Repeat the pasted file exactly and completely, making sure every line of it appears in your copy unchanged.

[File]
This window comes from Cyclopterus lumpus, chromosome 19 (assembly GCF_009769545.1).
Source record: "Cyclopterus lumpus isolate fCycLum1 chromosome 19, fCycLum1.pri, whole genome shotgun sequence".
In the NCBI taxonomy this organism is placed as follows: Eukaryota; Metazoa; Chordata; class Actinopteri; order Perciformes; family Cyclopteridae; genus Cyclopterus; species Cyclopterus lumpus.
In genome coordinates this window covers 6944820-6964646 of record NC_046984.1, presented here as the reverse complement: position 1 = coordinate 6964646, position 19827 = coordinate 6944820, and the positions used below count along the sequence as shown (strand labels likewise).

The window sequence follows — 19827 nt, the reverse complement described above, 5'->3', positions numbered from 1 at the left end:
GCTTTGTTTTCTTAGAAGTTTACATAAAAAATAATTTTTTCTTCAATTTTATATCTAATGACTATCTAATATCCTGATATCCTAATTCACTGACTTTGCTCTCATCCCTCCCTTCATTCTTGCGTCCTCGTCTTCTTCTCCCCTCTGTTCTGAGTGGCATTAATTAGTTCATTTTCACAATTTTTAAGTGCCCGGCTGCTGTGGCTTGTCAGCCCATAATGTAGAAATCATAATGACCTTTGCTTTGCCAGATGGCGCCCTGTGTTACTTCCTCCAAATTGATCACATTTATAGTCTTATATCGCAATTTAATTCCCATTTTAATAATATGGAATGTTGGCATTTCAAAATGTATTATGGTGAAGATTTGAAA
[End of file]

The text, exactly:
This window comes from Cyclopterus lumpus, chromosome 19 (assembly GCF_009769545.1).
Source record: "Cyclopterus lumpus isolate fCycLum1 chromosome 19, fCycLum1.pri, whole genome shotgun sequence".
In the NCBI taxonomy this organism is placed as follows: Eukaryota; Metazoa; Chordata; class Actinopteri; order Perciformes; family Cyclopteridae; genus Cyclopterus; species Cyclopterus lumpus.
In genome coordinates this window covers 6944820-6964646 of record NC_046984.1, presented here as the reverse complement: position 1 = coordinate 6964646, position 19827 = coordinate 6944820, and the positions used below count along the sequence as shown (strand labels likewise).

The window sequence follows — 19827 nt, the reverse complement described above, 5'->3', positions numbered from 1 at the left end:
GCTTTGTTTTCTTAGAAGTTTACATAAAAAATAATTTTTTCTTCAATTTTATATCTAATGACTATCTAATATCCTGATATCCTAATTCACTGACTTTGCTCTCATCCCTCCCTTCATTCTTGCGTCCTCGTCTTCTTCTCCCCTCTGTTCTGAGTGGCATTAATTAGTTCATTTTCACAATTTTTAAGTGCCCGGCTGCTGTGGCTTGTCAGCCCATAATGTAGAAATCATAATGACCTTTGCTTTGCCAGATGGCGCCCTGTGTTACTTCCTCCAAATTGATCACATTTATAGTCTTATATCGCAATTTAATTCCCATTTTAATAATATGGAATGTTGGCATTTCAAAATGTATTATGGTGAAGATTTGAAA